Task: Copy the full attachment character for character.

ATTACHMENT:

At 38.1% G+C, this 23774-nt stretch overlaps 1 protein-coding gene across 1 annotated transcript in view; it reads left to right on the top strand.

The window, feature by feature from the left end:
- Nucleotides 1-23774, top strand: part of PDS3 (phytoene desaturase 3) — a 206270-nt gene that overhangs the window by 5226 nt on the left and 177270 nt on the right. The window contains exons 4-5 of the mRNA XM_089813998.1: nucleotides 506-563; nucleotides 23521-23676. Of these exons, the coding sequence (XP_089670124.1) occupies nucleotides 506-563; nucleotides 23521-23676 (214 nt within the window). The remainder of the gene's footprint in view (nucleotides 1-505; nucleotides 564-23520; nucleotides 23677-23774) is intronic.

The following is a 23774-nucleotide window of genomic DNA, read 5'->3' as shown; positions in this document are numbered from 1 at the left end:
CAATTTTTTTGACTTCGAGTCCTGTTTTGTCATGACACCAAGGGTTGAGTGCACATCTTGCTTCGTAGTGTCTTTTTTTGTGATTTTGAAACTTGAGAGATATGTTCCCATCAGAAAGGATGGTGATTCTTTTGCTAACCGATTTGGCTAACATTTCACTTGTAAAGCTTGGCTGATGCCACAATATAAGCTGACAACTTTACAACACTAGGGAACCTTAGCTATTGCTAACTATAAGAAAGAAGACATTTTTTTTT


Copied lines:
At 38.1% G+C, this 23774-nt stretch overlaps 1 protein-coding gene across 1 annotated transcript in view; it reads left to right on the top strand.

The window, feature by feature from the left end:
- Nucleotides 1-23774, top strand: part of PDS3 (phytoene desaturase 3) — a 206270-nt gene that overhangs the window by 5226 nt on the left and 177270 nt on the right. The window contains exons 4-5 of the mRNA XM_089813998.1: nucleotides 506-563; nucleotides 23521-23676. Of these exons, the coding sequence (XP_089670124.1) occupies nucleotides 506-563; nucleotides 23521-23676 (214 nt within the window). The remainder of the gene's footprint in view (nucleotides 1-505; nucleotides 564-23520; nucleotides 23677-23774) is intronic.

The following is a 23774-nucleotide window of genomic DNA, read 5'->3' as shown; positions in this document are numbered from 1 at the left end:
CAATTTTTTTGACTTCGAGTCCTGTTTTGTCATGACACCAAGGGTTGAGTGCACATCTTGCTTCGTAGTGTCTTTTTTTGTGATTTTGAAACTTGAGAGATATGTTCCCATCAGAAAGGATGGTGATTCTTTTGCTAACCGATTTGGCTAACATTTCACTTGTAAAGCTTGGCTGATGCCACAATATAAGCTGACAACTTTACAACACTAGGGAACCTTAGCTATTGCTAACTATAAGAAAGAAGACATTTTTTTTT